Could it become the next iron ore? Probably not – or at least not in the short term. But as a critical mineral and an important part of electric vehicle (EV) batteries, don’t sell nickel short, much like Indonesia is.


Last week, this column pointed to the joys of quarterly reporting season and the effect the important financial documents can have on a company’s economic performance and the way it is viewed by the market.


Sometimes these reports can take a while to read properly and lead to a belated surge on the ASX, like this week’s bronze medal winner OZZ Resources (ASX: OZZ). Its shares jumped 111.11 per cent – that’s lots of ones – from a previous close of 2.7c to touch 5.7c.


Imagine what seeing that share price hike would have done to the dancing feet of former English cricketer and retired international cricket umpire Harold “Dickie” Bird. Just Google the great man or find him on YouTube and you will know what we mean.


The jump – for the shares, not Bird – somewhat unsurprisingly received a “Please Explain” from the ASX, which in turn prompted the company to point to its March quarterly report released last Monday at the end of April.


OZZ’s response focused on its exploration activities in the Goldfields – interestingly mainly around Leonora at its Mt Davis and Pinnacle Well projects, in addition to the Vickers Well site further north where it is on the hunt for gold and base metals. It pointed out that a soil and rock chip sampling campaign was recently completed at Vickers Well and it is expecting results either at the end of this month or early in June.


However, the quarterly report also highlighted a recently-completed scoping study for its Maguires Reward gold project near the town of Cue in WA’s Murchison region. The study shows the potential viability of mining its Old Prospect deposit where it currently holds a mineral resource of 312,000 tonnes at 2.15g/t gold for 22,000 ounces of contained gold.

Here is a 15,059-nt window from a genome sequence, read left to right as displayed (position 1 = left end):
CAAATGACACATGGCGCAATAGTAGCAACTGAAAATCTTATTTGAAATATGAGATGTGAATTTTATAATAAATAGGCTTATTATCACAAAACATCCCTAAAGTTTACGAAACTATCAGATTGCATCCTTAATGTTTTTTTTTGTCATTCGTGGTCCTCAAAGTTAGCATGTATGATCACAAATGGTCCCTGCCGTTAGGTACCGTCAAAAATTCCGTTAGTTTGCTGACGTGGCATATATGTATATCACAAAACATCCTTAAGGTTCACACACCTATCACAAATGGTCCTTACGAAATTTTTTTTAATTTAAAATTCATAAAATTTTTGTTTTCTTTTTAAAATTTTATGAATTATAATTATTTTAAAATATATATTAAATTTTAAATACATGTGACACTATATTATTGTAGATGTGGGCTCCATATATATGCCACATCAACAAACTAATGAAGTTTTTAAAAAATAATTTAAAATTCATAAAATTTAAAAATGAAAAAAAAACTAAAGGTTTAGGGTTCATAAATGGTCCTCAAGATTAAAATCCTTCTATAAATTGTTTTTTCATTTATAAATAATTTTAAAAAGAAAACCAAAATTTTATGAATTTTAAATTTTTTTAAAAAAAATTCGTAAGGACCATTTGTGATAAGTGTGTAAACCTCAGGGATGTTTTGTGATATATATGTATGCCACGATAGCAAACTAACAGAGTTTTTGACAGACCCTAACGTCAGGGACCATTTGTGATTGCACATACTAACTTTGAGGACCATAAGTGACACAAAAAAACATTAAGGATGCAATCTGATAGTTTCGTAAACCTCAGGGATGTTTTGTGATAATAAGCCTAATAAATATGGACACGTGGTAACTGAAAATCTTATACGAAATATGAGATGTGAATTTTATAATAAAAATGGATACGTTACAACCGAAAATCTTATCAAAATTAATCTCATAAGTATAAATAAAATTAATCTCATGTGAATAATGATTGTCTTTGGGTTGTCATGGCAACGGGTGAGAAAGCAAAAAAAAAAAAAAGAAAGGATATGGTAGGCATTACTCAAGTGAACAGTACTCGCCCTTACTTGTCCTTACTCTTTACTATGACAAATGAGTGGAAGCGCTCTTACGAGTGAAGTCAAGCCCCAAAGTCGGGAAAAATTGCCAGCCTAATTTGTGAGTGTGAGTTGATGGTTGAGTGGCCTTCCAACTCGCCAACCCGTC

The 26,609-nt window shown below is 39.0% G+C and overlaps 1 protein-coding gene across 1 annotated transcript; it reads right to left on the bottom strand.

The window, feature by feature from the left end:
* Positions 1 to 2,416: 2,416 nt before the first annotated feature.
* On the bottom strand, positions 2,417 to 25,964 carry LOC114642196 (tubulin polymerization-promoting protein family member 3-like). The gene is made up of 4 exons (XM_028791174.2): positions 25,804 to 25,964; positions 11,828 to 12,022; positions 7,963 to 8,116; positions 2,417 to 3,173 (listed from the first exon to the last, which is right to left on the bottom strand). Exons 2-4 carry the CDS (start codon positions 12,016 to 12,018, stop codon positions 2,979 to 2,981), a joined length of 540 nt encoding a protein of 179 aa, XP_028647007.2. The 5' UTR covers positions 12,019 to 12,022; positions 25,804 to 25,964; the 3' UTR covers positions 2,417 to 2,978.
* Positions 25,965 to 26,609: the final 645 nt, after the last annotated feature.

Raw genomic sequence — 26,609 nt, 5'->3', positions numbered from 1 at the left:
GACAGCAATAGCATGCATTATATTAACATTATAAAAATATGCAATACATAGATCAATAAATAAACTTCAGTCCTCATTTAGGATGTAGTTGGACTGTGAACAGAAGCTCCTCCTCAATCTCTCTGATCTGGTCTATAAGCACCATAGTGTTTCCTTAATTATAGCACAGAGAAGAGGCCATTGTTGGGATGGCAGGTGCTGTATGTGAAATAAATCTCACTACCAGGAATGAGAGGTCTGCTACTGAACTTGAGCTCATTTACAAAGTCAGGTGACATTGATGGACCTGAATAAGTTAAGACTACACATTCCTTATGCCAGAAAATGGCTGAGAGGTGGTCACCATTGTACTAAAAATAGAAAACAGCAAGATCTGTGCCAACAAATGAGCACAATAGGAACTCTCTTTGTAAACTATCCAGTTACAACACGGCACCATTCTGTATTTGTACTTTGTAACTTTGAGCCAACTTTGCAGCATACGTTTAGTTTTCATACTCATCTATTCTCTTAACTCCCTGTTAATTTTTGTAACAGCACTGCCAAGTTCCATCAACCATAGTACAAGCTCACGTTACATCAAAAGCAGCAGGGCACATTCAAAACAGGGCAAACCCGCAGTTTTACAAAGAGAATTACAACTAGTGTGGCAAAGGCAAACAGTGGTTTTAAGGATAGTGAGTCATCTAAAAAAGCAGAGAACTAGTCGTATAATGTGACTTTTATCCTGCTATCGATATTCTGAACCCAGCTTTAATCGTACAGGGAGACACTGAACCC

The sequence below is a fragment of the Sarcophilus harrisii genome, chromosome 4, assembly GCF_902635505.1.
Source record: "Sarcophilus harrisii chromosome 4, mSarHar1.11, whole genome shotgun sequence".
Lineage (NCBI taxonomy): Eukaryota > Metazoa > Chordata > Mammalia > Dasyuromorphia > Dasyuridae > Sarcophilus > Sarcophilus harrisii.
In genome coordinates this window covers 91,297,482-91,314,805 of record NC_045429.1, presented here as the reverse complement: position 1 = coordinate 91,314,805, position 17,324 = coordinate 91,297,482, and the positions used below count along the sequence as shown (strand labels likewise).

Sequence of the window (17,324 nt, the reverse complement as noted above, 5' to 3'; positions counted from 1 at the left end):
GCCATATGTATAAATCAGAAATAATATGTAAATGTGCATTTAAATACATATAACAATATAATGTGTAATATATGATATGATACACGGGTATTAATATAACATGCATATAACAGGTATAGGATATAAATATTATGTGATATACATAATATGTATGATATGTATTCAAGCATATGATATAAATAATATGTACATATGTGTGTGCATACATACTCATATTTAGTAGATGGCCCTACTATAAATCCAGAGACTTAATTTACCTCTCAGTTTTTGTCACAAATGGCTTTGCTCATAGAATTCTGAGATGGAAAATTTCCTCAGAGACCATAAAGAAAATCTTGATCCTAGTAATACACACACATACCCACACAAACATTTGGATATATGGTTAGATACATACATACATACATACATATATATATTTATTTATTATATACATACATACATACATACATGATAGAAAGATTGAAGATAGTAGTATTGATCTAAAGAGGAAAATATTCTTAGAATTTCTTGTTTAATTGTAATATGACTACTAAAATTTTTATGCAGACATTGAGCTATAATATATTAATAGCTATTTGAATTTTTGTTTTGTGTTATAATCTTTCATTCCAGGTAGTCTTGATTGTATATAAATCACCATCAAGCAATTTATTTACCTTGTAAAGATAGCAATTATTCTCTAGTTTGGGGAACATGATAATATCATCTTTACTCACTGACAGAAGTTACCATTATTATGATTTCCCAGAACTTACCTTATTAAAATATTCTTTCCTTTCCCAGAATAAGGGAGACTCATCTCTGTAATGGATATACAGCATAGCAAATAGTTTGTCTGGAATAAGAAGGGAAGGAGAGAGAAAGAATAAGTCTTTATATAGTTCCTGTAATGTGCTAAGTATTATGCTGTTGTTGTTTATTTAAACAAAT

The figures also show potential positive cash flow from a gold price of about $3000 per ounce. Considering gold has again increased in value today to sit at more than $3570 per ounce, the economics of the operation look extremely positive and could further explain the company’s latest share price hike.


Narrowly missing out on a podium finish is Caprice Resources (ASX: CRS), which recorded a 100 per cent price rise from a previous close of 0.2c up to 0.4c. This week, the company signed a binding option agreement to pick up a 90 per cent share in the Bantam project in the West Arunta region of WA on the edge of the Northern Goldfields near the Gibson Desert.


Bantam covers 1470 square kilometres and includes one tenement with a granted exploration licence and another three with pending applications.

However, the important part of the operation is that its shares a 30km-long border with WA1 Resources’ West Arunta project. It contains the world-class Luni niobium-rare earths discovery that has lifted WA1 to a market capitalisation of more than $1.2 billion.


Impressive drill results at Luni include 7m at a mammoth 10 per cent total rare earth oxides (TREO) from 58m, while recent niobium hits are as high as 3m at 4 per cent from 28m, 73m at 0.8 per cent from 57m and 7m at 3.6 per cent from 58m.


According to the binding Bantam deal, Caprice will pay a non-refundable $30,000 option fee to HJH Nominees for the project, in addition to a $1.03 million cash payment and three milestone cash payments that amount to $1.1 million following the granting of specific exploration licences. HJH will also receive a 2 per cent gross production royalty on the sale of any minerals mined at the tenements.


The Luni discovery has sparked the interest of several explorers in the West Arunta region and Caprice is the latest to join the flock, with multiple targets showing similar features to those found next door at WA1’s tenements.


So, while iron ore may currently remain king when it comes to royalties for the WA Government’s coffers, let’s not forget the wealth of other important minerals found in the resource capital of Australia.

Is your ASX-listed company doing something interesting? Contact: office@bullsnbears.com.au